The Goldilocks zone: to programme or de-programme the church

I saw somebody paraphrasing Howard Hendricks recently. The context in which they were name-checking him was entirely different to this one but the point they were making was painfully relevant. It applies to an awful lot of church life and wider Evangelical views. Hendricks suggested that the church tends to veer from one extreme to another. He argued that the church very often finds a credible centre only for a brief moment whilst it is in the process of swinging from one end of the pendulum to the other. The argument holds in respect to the extent we should rely on programmes in the church.

It seem that frequent comment comes up about this question. Truth be told, I feel the force of the arguments in both directions. On the one hand, churches that load their week with programmes so frequently find their members exhausted and the emphasis falling on faithfulness measured by attendance. On the other, churches that intentionally under-programme their churches very often find themselves with people who simply content themselves to do nothing at all. Neither seems optimal.

The (seemingly) obvious answer, then, is to find a Goldilocks zone for programmes. The Goldilocks principle rests on what happened when she went to the three bears house. She tasted porridge that was too hot, then too cold, before landing on the one that was ‘just right.’ She did the same with a few others things too. Applied to the church, the answer to the question of programmes seems to be, we find just the right amount; neither too many that people struggle nor too few so that people wind up doing nothing at all.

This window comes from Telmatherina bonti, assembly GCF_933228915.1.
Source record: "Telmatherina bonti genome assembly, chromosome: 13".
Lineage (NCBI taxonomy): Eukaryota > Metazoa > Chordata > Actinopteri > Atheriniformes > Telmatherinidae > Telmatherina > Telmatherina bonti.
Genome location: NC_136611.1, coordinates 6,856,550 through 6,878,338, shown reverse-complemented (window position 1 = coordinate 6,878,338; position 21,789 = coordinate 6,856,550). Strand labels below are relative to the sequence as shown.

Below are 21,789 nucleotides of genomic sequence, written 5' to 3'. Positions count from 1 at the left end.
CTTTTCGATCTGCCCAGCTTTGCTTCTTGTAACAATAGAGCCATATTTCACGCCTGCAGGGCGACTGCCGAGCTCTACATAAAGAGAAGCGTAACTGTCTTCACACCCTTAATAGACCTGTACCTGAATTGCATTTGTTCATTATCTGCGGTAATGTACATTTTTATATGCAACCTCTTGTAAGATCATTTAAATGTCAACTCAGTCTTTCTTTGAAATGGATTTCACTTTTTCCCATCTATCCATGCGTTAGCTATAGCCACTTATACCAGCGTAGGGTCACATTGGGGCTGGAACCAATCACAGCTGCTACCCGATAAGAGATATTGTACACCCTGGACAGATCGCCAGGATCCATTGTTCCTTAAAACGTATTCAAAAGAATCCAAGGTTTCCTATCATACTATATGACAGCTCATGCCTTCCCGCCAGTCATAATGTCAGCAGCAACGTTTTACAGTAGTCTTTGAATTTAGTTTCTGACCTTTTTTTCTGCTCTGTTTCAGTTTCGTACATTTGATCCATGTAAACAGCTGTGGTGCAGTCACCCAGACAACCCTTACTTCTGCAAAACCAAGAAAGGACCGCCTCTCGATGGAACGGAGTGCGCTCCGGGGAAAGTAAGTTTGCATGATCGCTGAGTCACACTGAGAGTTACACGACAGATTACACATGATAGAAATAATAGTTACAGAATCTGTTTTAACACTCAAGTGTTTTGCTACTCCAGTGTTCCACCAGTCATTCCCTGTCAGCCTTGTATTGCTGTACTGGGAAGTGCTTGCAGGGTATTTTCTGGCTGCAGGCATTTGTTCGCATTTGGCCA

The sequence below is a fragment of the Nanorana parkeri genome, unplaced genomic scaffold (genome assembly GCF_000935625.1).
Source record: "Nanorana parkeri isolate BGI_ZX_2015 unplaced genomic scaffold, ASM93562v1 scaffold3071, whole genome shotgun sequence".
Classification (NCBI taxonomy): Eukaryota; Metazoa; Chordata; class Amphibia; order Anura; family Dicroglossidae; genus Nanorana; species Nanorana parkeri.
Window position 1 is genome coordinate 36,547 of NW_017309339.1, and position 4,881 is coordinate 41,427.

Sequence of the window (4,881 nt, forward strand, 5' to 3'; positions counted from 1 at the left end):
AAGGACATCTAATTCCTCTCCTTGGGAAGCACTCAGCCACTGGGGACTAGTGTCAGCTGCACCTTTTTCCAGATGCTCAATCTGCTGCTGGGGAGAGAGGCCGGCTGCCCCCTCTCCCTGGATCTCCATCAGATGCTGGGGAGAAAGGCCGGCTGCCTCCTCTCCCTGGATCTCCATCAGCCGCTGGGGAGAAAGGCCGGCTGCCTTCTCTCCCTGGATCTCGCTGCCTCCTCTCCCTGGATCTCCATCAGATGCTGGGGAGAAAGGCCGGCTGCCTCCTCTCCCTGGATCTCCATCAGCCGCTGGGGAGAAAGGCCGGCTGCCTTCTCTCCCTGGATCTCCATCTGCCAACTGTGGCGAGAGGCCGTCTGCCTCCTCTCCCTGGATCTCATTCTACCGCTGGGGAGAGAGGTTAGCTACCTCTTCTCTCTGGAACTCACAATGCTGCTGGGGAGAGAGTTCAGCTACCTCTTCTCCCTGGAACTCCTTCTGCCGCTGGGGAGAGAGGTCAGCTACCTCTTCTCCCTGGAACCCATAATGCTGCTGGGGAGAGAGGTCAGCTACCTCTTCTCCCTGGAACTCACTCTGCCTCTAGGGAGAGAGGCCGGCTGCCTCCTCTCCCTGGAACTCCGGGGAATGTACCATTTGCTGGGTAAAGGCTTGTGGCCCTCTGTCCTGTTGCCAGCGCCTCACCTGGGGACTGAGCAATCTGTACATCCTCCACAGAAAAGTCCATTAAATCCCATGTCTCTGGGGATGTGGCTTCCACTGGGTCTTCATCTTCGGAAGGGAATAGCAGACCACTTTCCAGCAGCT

Neat as that answer might be, I’m not sure it gets us very far. First comes the obvious question: how much is ‘just right’ anyway? I know churches that feel having ‘one night off’ in the week but expecting attendance every other night, plus several services on a Sunday too, is credible. I similarly know churches that feel embarrassed expecting people to attend a second service on a Sunday and no more until the following week. Just right is presumably determined by the nature of your congregation, context and a wisdom question of what you miss by doing less and what you lose by doing more. I don’t think there is a straightforward answer to that.